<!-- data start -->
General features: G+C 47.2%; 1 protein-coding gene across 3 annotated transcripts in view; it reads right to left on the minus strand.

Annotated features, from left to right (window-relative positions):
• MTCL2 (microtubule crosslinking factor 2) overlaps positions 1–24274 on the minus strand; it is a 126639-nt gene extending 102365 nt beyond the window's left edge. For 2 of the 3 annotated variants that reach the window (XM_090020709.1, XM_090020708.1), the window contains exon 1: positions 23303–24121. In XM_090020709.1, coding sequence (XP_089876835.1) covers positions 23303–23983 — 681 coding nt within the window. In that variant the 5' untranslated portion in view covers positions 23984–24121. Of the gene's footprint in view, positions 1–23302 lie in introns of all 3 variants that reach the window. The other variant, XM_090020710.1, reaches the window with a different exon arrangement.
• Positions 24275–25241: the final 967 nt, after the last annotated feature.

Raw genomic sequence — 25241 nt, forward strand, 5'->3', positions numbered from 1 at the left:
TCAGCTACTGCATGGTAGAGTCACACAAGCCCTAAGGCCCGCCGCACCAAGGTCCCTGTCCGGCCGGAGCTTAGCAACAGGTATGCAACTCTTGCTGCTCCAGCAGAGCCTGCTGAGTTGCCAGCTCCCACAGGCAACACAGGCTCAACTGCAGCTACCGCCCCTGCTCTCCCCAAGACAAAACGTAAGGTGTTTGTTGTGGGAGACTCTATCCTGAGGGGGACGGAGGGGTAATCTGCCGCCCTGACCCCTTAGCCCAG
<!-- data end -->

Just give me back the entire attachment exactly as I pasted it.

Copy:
General features: G+C 47.2%; 1 protein-coding gene across 3 annotated transcripts in view; it reads right to left on the minus strand.

Annotated features, from left to right (window-relative positions):
• MTCL2 (microtubule crosslinking factor 2) overlaps positions 1–24274 on the minus strand; it is a 126639-nt gene extending 102365 nt beyond the window's left edge. For 2 of the 3 annotated variants that reach the window (XM_090020709.1, XM_090020708.1), the window contains exon 1: positions 23303–24121. In XM_090020709.1, coding sequence (XP_089876835.1) covers positions 23303–23983 — 681 coding nt within the window. In that variant the 5' untranslated portion in view covers positions 23984–24121. Of the gene's footprint in view, positions 1–23302 lie in introns of all 3 variants that reach the window. The other variant, XM_090020710.1, reaches the window with a different exon arrangement.
• Positions 24275–25241: the final 967 nt, after the last annotated feature.

Raw genomic sequence — 25241 nt, forward strand, 5'->3', positions numbered from 1 at the left:
TCAGCTACTGCATGGTAGAGTCACACAAGCCCTAAGGCCCGCCGCACCAAGGTCCCTGTCCGGCCGGAGCTTAGCAACAGGTATGCAACTCTTGCTGCTCCAGCAGAGCCTGCTGAGTTGCCAGCTCCCACAGGCAACACAGGCTCAACTGCAGCTACCGCCCCTGCTCTCCCCAAGACAAAACGTAAGGTGTTTGTTGTGGGAGACTCTATCCTGAGGGGGACGGAGGGGTAATCTGCCGCCCTGACCCCTTAGCCCAG